It takes us 4 days from crossing the border to get to Warsaw and on our final night before riding into the city we get held up at gunpoint. In a small village just past Lochow two small boys are having a mock battle and when they see us they turn their weapons on us. We decide to camp behind the community centre and get watched carefully by the boys as we set up the tent and begin to make supper. Using the Google Translate app on my phone we establish they are either 6 or 8 and their names are unpronounceable but they may have family in the UK (one of them has a union jack t-shirt on). We get to join in the battle as they have four toy guns and a plastic knife between them. The porch of the tent makes a great machine gun nest when the vent at the front is opened.
It’s 70km into Warsaw the next day so we have plenty of time to enjoy the warm sunshine before we are due to meet our hosts, Marek and Kasia at 4:00. While stopped at a McDonald’s to borrow some Wi-Fi and a toilet we get chatting to Paul who says he is a professional bike racer and he invites me to join him at a race the next day, even offering a spare bike. It’s all very tempting but the thought of charging after a peloton travelling at 40 km/hr sounds too much like hard work as opposed to a leisurely stroll round the city, so I politely decline.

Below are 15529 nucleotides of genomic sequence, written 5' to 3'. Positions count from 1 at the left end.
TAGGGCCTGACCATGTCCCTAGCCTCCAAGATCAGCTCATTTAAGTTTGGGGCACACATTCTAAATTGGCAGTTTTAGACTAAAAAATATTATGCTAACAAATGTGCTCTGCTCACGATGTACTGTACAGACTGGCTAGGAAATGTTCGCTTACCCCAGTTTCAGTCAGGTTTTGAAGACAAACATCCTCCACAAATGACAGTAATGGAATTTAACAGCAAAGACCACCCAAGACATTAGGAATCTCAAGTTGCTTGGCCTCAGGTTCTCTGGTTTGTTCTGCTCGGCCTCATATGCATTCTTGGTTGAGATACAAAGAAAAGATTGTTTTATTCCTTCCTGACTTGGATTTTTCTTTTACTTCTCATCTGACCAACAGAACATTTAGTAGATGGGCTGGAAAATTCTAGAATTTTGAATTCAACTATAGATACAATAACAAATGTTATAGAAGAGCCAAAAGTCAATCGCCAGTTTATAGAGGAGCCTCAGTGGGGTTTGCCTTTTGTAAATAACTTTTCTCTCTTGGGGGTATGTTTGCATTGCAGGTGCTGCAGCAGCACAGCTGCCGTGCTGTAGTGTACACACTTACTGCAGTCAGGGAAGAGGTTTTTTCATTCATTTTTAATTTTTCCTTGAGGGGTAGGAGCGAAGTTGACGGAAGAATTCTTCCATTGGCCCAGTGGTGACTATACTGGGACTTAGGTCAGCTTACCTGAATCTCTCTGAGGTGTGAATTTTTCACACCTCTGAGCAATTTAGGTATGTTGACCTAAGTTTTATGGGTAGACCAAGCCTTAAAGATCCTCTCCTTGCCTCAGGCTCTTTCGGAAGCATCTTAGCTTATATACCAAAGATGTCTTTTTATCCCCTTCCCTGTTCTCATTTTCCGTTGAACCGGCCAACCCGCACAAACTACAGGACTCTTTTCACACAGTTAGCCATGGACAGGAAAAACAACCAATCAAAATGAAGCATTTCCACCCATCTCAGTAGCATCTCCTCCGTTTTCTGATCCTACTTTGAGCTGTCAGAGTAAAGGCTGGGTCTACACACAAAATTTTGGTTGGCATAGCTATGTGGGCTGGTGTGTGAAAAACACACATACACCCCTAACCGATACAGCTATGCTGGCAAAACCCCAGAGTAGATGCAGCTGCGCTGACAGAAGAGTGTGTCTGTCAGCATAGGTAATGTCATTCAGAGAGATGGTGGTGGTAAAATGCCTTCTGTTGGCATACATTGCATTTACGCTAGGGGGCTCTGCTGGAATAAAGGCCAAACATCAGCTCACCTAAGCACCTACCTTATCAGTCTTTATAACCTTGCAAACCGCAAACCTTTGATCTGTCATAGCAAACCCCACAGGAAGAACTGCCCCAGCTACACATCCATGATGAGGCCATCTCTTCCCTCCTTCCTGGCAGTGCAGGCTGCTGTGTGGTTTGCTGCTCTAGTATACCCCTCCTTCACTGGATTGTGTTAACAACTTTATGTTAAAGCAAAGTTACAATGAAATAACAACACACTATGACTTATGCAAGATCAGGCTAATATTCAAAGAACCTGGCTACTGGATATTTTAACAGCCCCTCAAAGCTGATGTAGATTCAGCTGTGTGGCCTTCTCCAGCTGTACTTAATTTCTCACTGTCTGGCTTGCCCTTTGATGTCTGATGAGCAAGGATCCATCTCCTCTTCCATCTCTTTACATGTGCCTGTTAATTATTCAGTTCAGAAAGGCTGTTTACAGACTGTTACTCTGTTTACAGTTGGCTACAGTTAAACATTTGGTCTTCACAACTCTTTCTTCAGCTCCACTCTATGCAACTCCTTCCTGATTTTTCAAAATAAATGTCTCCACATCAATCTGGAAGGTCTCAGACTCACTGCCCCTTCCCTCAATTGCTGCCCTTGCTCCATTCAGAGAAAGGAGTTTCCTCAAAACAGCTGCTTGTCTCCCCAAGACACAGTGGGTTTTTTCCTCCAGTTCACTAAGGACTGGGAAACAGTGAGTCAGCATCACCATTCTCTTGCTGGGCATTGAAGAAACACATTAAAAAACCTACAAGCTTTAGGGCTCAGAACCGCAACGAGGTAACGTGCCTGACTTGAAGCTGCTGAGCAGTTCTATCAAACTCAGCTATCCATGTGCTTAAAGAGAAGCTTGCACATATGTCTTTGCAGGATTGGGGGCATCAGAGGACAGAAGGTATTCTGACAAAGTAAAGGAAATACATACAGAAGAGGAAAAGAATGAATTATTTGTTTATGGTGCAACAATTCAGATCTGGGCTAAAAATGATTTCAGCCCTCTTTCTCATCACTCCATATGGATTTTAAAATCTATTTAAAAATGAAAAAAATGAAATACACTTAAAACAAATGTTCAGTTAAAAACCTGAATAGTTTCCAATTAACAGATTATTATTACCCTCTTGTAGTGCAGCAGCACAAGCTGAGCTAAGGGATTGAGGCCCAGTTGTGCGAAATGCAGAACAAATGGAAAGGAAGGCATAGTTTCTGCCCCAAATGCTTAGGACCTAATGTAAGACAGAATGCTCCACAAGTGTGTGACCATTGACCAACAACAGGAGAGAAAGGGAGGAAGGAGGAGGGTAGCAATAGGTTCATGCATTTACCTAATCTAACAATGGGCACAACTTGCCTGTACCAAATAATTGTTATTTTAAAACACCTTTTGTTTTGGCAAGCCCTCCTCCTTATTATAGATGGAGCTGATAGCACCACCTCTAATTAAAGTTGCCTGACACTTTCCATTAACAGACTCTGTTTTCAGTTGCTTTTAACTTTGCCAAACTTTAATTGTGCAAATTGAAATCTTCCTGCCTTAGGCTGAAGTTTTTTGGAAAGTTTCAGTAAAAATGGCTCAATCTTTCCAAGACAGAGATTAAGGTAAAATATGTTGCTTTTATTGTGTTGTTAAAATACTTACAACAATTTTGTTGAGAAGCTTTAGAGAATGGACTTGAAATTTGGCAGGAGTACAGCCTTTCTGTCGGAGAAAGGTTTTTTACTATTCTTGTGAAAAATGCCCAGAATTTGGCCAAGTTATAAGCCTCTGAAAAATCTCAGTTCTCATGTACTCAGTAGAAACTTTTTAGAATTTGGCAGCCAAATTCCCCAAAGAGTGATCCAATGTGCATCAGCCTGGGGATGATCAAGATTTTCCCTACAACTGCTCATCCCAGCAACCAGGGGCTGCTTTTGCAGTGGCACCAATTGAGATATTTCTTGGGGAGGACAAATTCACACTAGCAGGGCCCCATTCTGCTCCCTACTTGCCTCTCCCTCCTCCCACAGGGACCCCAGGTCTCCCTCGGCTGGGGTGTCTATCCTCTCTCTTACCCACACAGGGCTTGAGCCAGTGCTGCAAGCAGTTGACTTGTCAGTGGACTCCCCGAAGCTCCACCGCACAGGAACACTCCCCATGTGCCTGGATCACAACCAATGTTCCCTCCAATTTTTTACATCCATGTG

In Kaunas we had met someone who had ridden from Lithuania to Serbia that summer and had warned us that the road into Warsaw was horrendous. On the map we can see seven major roads converging to cross a bridge, and it makes spaghetti junction look neat and tidy. The Garmin is trying to send us on a 10km detour to avoid it, but when we get there we find a cycle path that winds its way under, over and round the whole lot. We even get to ride behind a huge double-glazed wall that shuts out most of the traffic noise. It’s a very twisty route so I can understand why the Garmin didn’t want to try and make sense of it, but it makes it very easy for us to get to the city and includes some nice parkland sections for good measure too.